Look around your office. How many of your colleagues have iPods and thumb drives tucked into their briefcases? How many employees are routinely using Blackberries, iPhones and other “smart” hand held devices? Mobile phones have become hand ‐ held Wi‐Fi computers; and portable devices now have disk storage capacities that can go over 100 GB. As each of these innocuous items comes into contact with your network, it becomes an endpoint, a new point of vulnerability.
Empowering employees to work collaboratively in real time from almost anywhere is both an opportunity and a risk. Securing networks used to be easy because nothing was very mobile. Now computing technology has become extremely open, flexible and portable. Data now travels via these many paths: all potential points of entry for viruses, and exit points for data to quietly leak out of your organization.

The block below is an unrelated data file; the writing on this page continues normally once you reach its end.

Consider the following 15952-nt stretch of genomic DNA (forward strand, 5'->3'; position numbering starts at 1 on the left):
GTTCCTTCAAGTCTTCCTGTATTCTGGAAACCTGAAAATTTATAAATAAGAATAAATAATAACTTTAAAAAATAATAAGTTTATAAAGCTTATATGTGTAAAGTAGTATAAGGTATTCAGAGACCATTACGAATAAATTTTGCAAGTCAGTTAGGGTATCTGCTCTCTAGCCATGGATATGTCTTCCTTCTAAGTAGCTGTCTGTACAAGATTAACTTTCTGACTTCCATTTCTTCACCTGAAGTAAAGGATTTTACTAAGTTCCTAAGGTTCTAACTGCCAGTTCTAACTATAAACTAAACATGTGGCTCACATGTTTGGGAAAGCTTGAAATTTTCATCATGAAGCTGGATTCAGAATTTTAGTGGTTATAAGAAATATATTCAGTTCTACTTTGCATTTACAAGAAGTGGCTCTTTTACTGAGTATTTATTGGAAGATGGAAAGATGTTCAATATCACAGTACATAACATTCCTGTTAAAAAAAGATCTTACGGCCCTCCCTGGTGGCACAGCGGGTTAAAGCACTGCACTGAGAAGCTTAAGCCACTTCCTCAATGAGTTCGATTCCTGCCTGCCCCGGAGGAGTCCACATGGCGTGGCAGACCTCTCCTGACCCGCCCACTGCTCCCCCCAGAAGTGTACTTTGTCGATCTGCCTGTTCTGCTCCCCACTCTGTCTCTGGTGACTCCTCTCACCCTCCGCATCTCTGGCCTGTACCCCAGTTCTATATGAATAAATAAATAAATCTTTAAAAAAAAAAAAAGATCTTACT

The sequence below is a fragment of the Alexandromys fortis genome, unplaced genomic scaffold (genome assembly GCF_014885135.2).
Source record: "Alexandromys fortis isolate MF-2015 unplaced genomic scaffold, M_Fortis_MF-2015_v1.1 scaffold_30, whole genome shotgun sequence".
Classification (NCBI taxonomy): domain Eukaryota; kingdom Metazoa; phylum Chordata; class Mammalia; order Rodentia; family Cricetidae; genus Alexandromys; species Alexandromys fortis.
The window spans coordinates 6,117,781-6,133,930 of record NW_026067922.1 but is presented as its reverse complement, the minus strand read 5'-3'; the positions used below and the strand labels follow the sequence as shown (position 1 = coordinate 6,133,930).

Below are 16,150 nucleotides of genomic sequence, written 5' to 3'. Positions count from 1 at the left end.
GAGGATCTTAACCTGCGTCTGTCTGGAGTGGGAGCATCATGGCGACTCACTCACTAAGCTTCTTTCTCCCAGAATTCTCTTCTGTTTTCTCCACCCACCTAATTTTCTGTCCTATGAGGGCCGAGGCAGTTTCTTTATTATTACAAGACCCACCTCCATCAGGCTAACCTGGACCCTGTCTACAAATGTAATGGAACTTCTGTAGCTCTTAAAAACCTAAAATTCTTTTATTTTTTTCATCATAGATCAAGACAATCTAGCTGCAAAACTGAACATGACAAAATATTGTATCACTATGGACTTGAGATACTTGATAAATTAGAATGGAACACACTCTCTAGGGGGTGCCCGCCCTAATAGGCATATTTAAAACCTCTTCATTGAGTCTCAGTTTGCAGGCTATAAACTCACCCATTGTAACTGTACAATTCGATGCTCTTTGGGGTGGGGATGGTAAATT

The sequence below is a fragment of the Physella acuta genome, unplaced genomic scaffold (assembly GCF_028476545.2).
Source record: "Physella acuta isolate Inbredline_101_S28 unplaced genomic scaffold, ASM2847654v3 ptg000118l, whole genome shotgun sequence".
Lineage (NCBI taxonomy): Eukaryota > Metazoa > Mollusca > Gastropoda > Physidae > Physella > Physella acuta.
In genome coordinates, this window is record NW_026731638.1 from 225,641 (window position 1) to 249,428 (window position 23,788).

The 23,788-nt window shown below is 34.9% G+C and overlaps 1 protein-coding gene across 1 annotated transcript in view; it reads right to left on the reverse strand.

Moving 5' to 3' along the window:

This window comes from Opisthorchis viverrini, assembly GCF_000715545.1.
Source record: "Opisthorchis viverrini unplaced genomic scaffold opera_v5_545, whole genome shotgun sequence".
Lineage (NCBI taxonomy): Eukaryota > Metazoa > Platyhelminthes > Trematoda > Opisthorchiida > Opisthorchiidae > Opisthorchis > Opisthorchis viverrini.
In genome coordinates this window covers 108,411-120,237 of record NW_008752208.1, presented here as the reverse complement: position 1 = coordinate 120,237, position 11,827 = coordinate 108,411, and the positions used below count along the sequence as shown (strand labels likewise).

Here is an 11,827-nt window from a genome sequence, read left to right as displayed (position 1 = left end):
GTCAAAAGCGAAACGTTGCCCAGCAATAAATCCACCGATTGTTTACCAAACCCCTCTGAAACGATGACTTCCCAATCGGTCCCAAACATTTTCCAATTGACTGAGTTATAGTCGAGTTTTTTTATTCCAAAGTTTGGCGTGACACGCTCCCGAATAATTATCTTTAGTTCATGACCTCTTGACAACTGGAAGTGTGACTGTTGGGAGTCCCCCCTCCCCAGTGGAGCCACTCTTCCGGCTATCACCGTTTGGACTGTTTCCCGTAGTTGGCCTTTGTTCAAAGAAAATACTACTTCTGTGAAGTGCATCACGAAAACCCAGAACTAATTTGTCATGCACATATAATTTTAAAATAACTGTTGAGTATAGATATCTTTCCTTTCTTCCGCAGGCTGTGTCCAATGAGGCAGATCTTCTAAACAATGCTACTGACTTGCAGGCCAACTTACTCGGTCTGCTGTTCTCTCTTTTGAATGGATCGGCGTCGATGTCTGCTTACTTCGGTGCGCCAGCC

If you still think this problem is only for “large” companies and financial institutions, you might be interested to know that on average, the combined volume of critical information now stored or copied locally on employees’ portable technology exceeds the total storage capacity of their organization’s entire network. (Source: IDC, 2008) This comes at a time when there are an increasing number of regulations and laws to comply with regarding data integrity such as GLBA, HIPPA and SOX.
Moving from vulnerability to implementation a successful endpoint security strategy depends on 3 key initiatives: an enforced end user policy, effective management of which devices can have access to your network and wireless airspace, and an integrated security solution that streamlines the process so that it can be managed without increased headcount.
Eliminating mobile technology is not the answer. An effective endpoint security strategy just addresses a much broader spectrum of data security issues that is in step with how business is conducted today.